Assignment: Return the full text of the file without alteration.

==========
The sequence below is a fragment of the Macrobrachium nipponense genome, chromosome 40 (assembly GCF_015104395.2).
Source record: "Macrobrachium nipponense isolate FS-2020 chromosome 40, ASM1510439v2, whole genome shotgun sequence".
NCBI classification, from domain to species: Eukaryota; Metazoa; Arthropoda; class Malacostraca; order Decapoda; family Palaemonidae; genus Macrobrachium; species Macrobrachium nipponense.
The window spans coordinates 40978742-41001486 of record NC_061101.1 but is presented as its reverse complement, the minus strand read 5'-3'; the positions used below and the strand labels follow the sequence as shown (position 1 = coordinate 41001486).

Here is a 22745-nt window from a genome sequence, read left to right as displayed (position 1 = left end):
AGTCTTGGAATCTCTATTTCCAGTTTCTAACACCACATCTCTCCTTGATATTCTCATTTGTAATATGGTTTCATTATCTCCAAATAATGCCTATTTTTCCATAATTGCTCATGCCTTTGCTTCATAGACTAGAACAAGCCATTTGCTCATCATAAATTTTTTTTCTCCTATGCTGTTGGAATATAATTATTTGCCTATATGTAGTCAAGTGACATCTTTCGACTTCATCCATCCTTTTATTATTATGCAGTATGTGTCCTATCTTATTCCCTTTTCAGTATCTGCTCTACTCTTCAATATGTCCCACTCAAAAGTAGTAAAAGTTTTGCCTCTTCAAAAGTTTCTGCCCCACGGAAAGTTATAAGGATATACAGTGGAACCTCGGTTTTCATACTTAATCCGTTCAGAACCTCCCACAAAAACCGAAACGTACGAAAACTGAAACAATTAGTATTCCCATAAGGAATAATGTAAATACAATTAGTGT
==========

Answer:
The sequence below is a fragment of the Macrobrachium nipponense genome, chromosome 40 (assembly GCF_015104395.2).
Source record: "Macrobrachium nipponense isolate FS-2020 chromosome 40, ASM1510439v2, whole genome shotgun sequence".
NCBI classification, from domain to species: Eukaryota; Metazoa; Arthropoda; class Malacostraca; order Decapoda; family Palaemonidae; genus Macrobrachium; species Macrobrachium nipponense.
The window spans coordinates 40978742-41001486 of record NC_061101.1 but is presented as its reverse complement, the minus strand read 5'-3'; the positions used below and the strand labels follow the sequence as shown (position 1 = coordinate 41001486).

Here is a 22745-nt window from a genome sequence, read left to right as displayed (position 1 = left end):
AGTCTTGGAATCTCTATTTCCAGTTTCTAACACCACATCTCTCCTTGATATTCTCATTTGTAATATGGTTTCATTATCTCCAAATAATGCCTATTTTTCCATAATTGCTCATGCCTTTGCTTCATAGACTAGAACAAGCCATTTGCTCATCATAAATTTTTTTTCTCCTATGCTGTTGGAATATAATTATTTGCCTATATGTAGTCAAGTGACATCTTTCGACTTCATCCATCCTTTTATTATTATGCAGTATGTGTCCTATCTTATTCCCTTTTCAGTATCTGCTCTACTCTTCAATATGTCCCACTCAAAAGTAGTAAAAGTTTTGCCTCTTCAAAAGTTTCTGCCCCACGGAAAGTTATAAGGATATACAGTGGAACCTCGGTTTTCATACTTAATCCGTTCAGAACCTCCCACAAAAACCGAAACGTACGAAAACTGAAACAATTAGTATTCCCATAAGGAATAATGTAAATACAATTAGTGT